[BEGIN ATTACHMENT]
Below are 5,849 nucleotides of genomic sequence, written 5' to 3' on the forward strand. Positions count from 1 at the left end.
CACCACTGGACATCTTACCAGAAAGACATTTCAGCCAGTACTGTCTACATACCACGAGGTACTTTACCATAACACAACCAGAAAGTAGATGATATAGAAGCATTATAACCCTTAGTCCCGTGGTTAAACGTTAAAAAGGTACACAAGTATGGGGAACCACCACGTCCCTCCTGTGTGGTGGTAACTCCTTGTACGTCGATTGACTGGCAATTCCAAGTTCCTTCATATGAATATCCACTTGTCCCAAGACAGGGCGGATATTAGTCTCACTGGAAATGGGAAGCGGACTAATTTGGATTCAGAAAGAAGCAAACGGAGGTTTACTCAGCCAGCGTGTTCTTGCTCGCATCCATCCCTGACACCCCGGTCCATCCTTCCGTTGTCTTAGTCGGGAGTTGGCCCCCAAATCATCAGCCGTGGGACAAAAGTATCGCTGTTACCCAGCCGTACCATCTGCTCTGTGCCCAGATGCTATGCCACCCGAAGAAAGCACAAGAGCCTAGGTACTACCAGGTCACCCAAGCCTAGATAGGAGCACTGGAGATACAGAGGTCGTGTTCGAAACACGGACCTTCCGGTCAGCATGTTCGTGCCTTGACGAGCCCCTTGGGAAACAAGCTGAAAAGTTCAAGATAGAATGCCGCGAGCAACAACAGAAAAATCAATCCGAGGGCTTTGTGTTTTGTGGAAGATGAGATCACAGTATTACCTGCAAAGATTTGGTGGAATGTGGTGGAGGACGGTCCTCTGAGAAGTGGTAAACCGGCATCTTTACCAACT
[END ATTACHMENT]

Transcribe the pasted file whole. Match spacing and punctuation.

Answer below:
Below are 5,849 nucleotides of genomic sequence, written 5' to 3' on the forward strand. Positions count from 1 at the left end.
CACCACTGGACATCTTACCAGAAAGACATTTCAGCCAGTACTGTCTACATACCACGAGGTACTTTACCATAACACAACCAGAAAGTAGATGATATAGAAGCATTATAACCCTTAGTCCCGTGGTTAAACGTTAAAAAGGTACACAAGTATGGGGAACCACCACGTCCCTCCTGTGTGGTGGTAACTCCTTGTACGTCGATTGACTGGCAATTCCAAGTTCCTTCATATGAATATCCACTTGTCCCAAGACAGGGCGGATATTAGTCTCACTGGAAATGGGAAGCGGACTAATTTGGATTCAGAAAGAAGCAAACGGAGGTTTACTCAGCCAGCGTGTTCTTGCTCGCATCCATCCCTGACACCCCGGTCCATCCTTCCGTTGTCTTAGTCGGGAGTTGGCCCCCAAATCATCAGCCGTGGGACAAAAGTATCGCTGTTACCCAGCCGTACCATCTGCTCTGTGCCCAGATGCTATGCCACCCGAAGAAAGCACAAGAGCCTAGGTACTACCAGGTCACCCAAGCCTAGATAGGAGCACTGGAGATACAGAGGTCGTGTTCGAAACACGGACCTTCCGGTCAGCATGTTCGTGCCTTGACGAGCCCCTTGGGAAACAAGCTGAAAAGTTCAAGATAGAATGCCGCGAGCAACAACAGAAAAATCAATCCGAGGGCTTTGTGTTTTGTGGAAGATGAGATCACAGTATTACCTGCAAAGATTTGGTGGAATGTGGTGGAGGACGGTCCTCTGAGAAGTGGTAAACCGGCATCTTTACCAACT